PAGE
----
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The Dugré's of Pointe du Lac, Québec


Still trying hard to be number one!


by Chantal Foulds


When driving between Montreal and Quebec City along the north shore of the St. Lawrence River, you'll likely take notice of the Dugré's farm. It suddenly appears, out of the woods, revealing strips of sweet corn, strawberries, asparagus and, for the keen of eye, green manure galore!

The DugrŽ farm is renowned locally for the quality of its produce and the family's concern for the environment. Beno"t and Clément Dugré and their families cultivate 55 acres of sweet corn, 10 acres of strawberries, 4 acres of asparagus and a few of acres of vegetables. All the produce is sold directly to the consumer at the farm through a store perched over a little stream.

The importance of quality produce dates back to the days of the DugrŽ brothers' father. He was a dairy farmer who grew a small acreage of horticultural crops as a sideline, from which he would sell only number one quality produce. Since that time, the farm has gone through many changes; when bulk tanks became mandatory, their father decided to get out of dairy production and for several years pork and beef were the main source of revenue. In 1977, due to the cyclical nature of the livestock markets, and the evident demand for fresh horticultural produce, the DugrŽ's decided to specialize in market gardening.


No attention

Until that point, the strawberries and sweet corn had been grown with little attention to fertilization or pest control. No inputs except for manure were used. But as the DugrŽ's put more land into row crops, they witnessed effects that had never happened on the farm before: wind and water erosion. Without wasting time, they re-established grass strips along the ditches and between fields, planted windbreaks and changed the tillage system to leave more residues on the surface. Buckwheat and rye are now customarily grown for their green manure and additional windbreak value.

Beno"t, if he felt it was possible, would like to stop all chemical use on the farm, but he and ClŽment are stuck for the moment. Since they market all produce directly to the consumer, they have to have an "attraction" to bring customers to the farm gate: strawberries early in the season and sweet corn later on. They have to have lots of each and all of the produce has to be number one quality.

Consequently, some of the acreage has to grow corn for more than one year, which is a big barrier to cutting all chemical fertilizer and pesticide use. However, by adopting practices that nourish the soil, they have managed to reduce many inputs and pesticide use on the farm is minimal in comparison with farms of the same size and production.


Mechanical weeding

In the strawberries, a Lely weeder is used every week to control annual weeds up until the time the runners start developing. A herbicide is applied only in the fall. Straw is used on the crop row for winter protection, and then as a mulch between the rows during the season.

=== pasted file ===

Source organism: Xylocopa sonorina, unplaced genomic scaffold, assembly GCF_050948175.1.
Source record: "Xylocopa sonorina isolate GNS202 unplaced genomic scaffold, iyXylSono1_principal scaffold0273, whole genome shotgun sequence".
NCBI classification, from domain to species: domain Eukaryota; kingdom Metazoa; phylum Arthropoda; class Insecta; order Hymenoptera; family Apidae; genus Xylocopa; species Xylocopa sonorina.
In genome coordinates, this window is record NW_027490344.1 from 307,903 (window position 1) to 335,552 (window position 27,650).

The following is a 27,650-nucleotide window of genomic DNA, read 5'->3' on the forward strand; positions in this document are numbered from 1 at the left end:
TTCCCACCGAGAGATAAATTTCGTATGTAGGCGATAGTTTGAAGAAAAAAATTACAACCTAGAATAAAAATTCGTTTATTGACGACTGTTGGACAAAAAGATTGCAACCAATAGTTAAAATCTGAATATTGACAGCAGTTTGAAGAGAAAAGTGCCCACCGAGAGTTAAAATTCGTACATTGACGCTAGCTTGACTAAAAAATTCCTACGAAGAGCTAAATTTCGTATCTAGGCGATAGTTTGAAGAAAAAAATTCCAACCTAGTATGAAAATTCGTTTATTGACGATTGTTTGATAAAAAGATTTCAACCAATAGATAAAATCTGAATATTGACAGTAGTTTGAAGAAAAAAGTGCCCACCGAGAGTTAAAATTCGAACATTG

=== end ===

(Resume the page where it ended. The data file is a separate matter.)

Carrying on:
Weed control in sweet corn is done for the most part with the Lely weeder, pre- and post-emergent for a total of 3 to 4 times. However, because such a major portion of the fields stay in corn several years in a row, the use of herbicides is necessary on about half of the corn fields. In these fields the herbicide is band applied on the crop row.

In the asparagus, mechanical weed control is used in the year of establishment, being very effective; but in the ensuing years, it is difficult to carry out. As the spears are harvested in the spring, no mechanical intervention is possible before or during the harvest. Once the ferns develop, it is also impossible to pass with a machine.

Beno"t would like to experiment more with cover crops, such as winter rye or white clover. He believes that without a cold treatment during the winter, spring planted rye would remain low and compete with germinating weeds.


(??? does this mean planting winter rye in the spring ???)


White clover could be established as a living mulch, which would have to be mowed periodically to control competition.


No more 'just in case'

The DugrŽ's strategy with insecticides is not to spray against pests the minute their arrival is announced, rather to wait until insect population levels begin to threaten quality.

In the strawberries, integrated pest management (IPM) is used to detect stink bug levels. IPM scouts walk the fields tapping flowers and catching the insects that fall out. Generally speaking, a catch of 12 stink bugs per 100 taps is enough for a scout to signal the use of an insecticide. The DugrŽ's prefer to wait for the next count a few days later. If it increases to 30, then they intervene with a spray and they have found that berry quality does not suffer from the delay.

Up until 1992, the sweet corn had never been sprayed for corn borer. All cobs were inspected and culled if any damage was found. But in 1991, damage was getting too high, affecting nearly half the crop and something had to be done. So,Êin 1992, an IPM scout inspected corn leaves for borer eggs and, using this approach, only 50% of the fields had to be sprayed, and these only once.

No insecticides are used on the asparagus. Asparagus beetles are present but cause no damage to the spears or reduce the yield.

The DugrŽ's are an example of how a conventional farming system can be pushed to the limit in pursuit of chemical input reduction. By exploiting every niche where a non-chemical alternative can be substituted, whether mechanical weed control or always questioning whether a pest is really causing damage, they have managed to maintain maximize the quality of their produce while minimizing the environmental consequences of their farming practices.

Copyright © 1993 REAP Canada

Reprinted with permission. All rights reserved.

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